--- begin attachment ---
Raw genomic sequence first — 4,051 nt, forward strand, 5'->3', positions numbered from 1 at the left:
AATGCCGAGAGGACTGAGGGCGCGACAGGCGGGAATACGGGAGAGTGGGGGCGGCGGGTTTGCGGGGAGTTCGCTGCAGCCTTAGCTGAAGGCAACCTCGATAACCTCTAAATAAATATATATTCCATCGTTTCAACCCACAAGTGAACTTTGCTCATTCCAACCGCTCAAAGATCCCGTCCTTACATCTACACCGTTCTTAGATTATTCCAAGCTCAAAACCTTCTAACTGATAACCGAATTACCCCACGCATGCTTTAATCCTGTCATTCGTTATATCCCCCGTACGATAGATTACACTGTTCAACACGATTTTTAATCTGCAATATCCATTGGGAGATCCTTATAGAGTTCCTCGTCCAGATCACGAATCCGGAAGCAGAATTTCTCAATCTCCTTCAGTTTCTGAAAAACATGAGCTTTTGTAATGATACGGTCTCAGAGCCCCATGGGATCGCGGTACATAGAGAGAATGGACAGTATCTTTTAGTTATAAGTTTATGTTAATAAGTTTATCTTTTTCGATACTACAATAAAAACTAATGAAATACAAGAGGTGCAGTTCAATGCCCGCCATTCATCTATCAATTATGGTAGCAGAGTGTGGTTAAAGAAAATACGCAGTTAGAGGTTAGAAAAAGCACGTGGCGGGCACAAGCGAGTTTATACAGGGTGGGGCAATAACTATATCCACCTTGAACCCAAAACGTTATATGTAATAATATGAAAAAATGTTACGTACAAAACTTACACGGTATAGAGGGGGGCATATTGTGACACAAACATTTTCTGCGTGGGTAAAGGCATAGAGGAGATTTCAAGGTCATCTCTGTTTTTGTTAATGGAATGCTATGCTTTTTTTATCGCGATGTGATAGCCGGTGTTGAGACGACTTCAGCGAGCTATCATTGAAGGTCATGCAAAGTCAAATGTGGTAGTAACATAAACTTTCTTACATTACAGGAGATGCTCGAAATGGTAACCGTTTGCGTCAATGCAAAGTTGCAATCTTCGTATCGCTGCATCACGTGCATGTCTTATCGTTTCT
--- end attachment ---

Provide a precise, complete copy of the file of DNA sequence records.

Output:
Raw genomic sequence first — 4,051 nt, forward strand, 5'->3', positions numbered from 1 at the left:
AATGCCGAGAGGACTGAGGGCGCGACAGGCGGGAATACGGGAGAGTGGGGGCGGCGGGTTTGCGGGGAGTTCGCTGCAGCCTTAGCTGAAGGCAACCTCGATAACCTCTAAATAAATATATATTCCATCGTTTCAACCCACAAGTGAACTTTGCTCATTCCAACCGCTCAAAGATCCCGTCCTTACATCTACACCGTTCTTAGATTATTCCAAGCTCAAAACCTTCTAACTGATAACCGAATTACCCCACGCATGCTTTAATCCTGTCATTCGTTATATCCCCCGTACGATAGATTACACTGTTCAACACGATTTTTAATCTGCAATATCCATTGGGAGATCCTTATAGAGTTCCTCGTCCAGATCACGAATCCGGAAGCAGAATTTCTCAATCTCCTTCAGTTTCTGAAAAACATGAGCTTTTGTAATGATACGGTCTCAGAGCCCCATGGGATCGCGGTACATAGAGAGAATGGACAGTATCTTTTAGTTATAAGTTTATGTTAATAAGTTTATCTTTTTCGATACTACAATAAAAACTAATGAAATACAAGAGGTGCAGTTCAATGCCCGCCATTCATCTATCAATTATGGTAGCAGAGTGTGGTTAAAGAAAATACGCAGTTAGAGGTTAGAAAAAGCACGTGGCGGGCACAAGCGAGTTTATACAGGGTGGGGCAATAACTATATCCACCTTGAACCCAAAACGTTATATGTAATAATATGAAAAAATGTTACGTACAAAACTTACACGGTATAGAGGGGGGCATATTGTGACACAAACATTTTCTGCGTGGGTAAAGGCATAGAGGAGATTTCAAGGTCATCTCTGTTTTTGTTAATGGAATGCTATGCTTTTTTTATCGCGATGTGATAGCCGGTGTTGAGACGACTTCAGCGAGCTATCATTGAAGGTCATGCAAAGTCAAATGTGGTAGTAACATAAACTTTCTTACATTACAGGAGATGCTCGAAATGGTAACCGTTTGCGTCAATGCAAAGTTGCAATCTTCGTATCGCTGCATCACGTGCATGTCTTATCGTTTCT